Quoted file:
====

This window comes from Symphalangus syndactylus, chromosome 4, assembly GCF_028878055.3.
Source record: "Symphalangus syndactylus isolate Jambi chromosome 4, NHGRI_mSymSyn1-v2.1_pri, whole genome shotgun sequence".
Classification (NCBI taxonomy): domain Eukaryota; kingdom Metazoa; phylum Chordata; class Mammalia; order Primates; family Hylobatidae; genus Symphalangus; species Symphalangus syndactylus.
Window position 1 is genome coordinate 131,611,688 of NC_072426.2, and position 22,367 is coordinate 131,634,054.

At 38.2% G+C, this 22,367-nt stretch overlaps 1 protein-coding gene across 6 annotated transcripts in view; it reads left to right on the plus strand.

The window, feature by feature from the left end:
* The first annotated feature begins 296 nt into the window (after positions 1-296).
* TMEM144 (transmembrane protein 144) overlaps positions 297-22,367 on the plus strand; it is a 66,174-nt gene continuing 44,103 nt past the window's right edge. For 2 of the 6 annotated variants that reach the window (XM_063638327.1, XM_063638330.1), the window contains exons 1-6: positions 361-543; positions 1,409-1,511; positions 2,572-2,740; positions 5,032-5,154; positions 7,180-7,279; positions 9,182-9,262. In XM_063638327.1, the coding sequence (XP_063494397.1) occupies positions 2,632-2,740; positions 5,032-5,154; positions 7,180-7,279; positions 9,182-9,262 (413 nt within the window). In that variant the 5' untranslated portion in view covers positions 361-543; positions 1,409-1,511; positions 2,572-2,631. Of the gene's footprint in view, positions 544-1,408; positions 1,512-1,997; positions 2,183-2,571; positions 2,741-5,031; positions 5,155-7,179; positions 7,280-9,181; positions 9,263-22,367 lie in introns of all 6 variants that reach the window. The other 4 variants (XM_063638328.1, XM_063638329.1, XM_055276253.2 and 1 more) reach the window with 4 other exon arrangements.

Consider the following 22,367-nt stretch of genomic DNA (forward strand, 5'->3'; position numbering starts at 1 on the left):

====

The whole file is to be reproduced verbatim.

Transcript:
This window comes from Symphalangus syndactylus, chromosome 4, assembly GCF_028878055.3.
Source record: "Symphalangus syndactylus isolate Jambi chromosome 4, NHGRI_mSymSyn1-v2.1_pri, whole genome shotgun sequence".
Classification (NCBI taxonomy): domain Eukaryota; kingdom Metazoa; phylum Chordata; class Mammalia; order Primates; family Hylobatidae; genus Symphalangus; species Symphalangus syndactylus.
Window position 1 is genome coordinate 131,611,688 of NC_072426.2, and position 22,367 is coordinate 131,634,054.

At 38.2% G+C, this 22,367-nt stretch overlaps 1 protein-coding gene across 6 annotated transcripts in view; it reads left to right on the plus strand.

The window, feature by feature from the left end:
* The first annotated feature begins 296 nt into the window (after positions 1-296).
* TMEM144 (transmembrane protein 144) overlaps positions 297-22,367 on the plus strand; it is a 66,174-nt gene continuing 44,103 nt past the window's right edge. For 2 of the 6 annotated variants that reach the window (XM_063638327.1, XM_063638330.1), the window contains exons 1-6: positions 361-543; positions 1,409-1,511; positions 2,572-2,740; positions 5,032-5,154; positions 7,180-7,279; positions 9,182-9,262. In XM_063638327.1, the coding sequence (XP_063494397.1) occupies positions 2,632-2,740; positions 5,032-5,154; positions 7,180-7,279; positions 9,182-9,262 (413 nt within the window). In that variant the 5' untranslated portion in view covers positions 361-543; positions 1,409-1,511; positions 2,572-2,631. Of the gene's footprint in view, positions 544-1,408; positions 1,512-1,997; positions 2,183-2,571; positions 2,741-5,031; positions 5,155-7,179; positions 7,280-9,181; positions 9,263-22,367 lie in introns of all 6 variants that reach the window. The other 4 variants (XM_063638328.1, XM_063638329.1, XM_055276253.2 and 1 more) reach the window with 4 other exon arrangements.

Consider the following 22,367-nt stretch of genomic DNA (forward strand, 5'->3'; position numbering starts at 1 on the left):